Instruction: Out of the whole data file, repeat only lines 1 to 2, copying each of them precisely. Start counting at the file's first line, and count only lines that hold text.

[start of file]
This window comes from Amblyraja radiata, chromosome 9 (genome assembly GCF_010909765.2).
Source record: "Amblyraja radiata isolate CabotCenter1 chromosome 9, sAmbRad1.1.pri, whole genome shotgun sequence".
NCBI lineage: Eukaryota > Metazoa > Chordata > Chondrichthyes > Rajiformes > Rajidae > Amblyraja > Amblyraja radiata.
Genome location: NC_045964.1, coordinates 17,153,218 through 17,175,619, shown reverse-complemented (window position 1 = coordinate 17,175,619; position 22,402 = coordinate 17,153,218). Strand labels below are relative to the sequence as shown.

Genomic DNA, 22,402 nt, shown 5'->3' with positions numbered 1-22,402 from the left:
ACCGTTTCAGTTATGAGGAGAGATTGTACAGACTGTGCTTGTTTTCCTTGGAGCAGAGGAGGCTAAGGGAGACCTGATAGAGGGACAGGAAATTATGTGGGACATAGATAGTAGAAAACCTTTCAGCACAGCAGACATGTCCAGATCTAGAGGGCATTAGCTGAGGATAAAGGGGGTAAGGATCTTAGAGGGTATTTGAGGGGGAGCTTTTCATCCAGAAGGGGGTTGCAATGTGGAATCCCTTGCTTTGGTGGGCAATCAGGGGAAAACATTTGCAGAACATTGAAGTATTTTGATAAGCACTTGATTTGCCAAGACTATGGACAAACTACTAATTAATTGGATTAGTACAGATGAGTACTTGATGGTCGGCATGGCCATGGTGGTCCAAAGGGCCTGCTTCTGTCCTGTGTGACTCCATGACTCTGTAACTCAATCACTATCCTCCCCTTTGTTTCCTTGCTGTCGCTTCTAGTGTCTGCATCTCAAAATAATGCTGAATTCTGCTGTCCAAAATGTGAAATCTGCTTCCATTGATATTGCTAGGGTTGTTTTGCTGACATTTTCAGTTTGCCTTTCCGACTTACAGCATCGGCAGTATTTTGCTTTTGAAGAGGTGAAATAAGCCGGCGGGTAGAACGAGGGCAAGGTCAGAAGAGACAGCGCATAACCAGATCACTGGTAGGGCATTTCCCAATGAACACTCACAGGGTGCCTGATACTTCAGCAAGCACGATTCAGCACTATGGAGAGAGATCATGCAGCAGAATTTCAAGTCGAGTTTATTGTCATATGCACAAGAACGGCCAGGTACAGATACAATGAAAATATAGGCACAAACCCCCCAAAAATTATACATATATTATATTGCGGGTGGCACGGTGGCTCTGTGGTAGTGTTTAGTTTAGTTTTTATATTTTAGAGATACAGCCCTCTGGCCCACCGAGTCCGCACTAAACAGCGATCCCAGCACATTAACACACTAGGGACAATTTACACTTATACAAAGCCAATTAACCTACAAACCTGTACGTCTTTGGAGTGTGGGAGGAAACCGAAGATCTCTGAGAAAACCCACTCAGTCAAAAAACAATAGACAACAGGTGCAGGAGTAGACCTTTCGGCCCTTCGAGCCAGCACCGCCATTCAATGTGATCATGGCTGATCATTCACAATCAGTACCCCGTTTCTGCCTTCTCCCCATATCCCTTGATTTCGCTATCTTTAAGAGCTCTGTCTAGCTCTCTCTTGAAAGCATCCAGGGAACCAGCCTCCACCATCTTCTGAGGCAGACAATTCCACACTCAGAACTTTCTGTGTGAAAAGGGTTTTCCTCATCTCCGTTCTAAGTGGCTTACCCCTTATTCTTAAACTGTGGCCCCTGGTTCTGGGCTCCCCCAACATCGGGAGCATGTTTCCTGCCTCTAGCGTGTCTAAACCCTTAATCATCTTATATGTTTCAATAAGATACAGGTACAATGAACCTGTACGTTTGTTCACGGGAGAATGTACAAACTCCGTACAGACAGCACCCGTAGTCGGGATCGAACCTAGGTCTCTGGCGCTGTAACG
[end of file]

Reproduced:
This window comes from Amblyraja radiata, chromosome 9 (genome assembly GCF_010909765.2).
Source record: "Amblyraja radiata isolate CabotCenter1 chromosome 9, sAmbRad1.1.pri, whole genome shotgun sequence".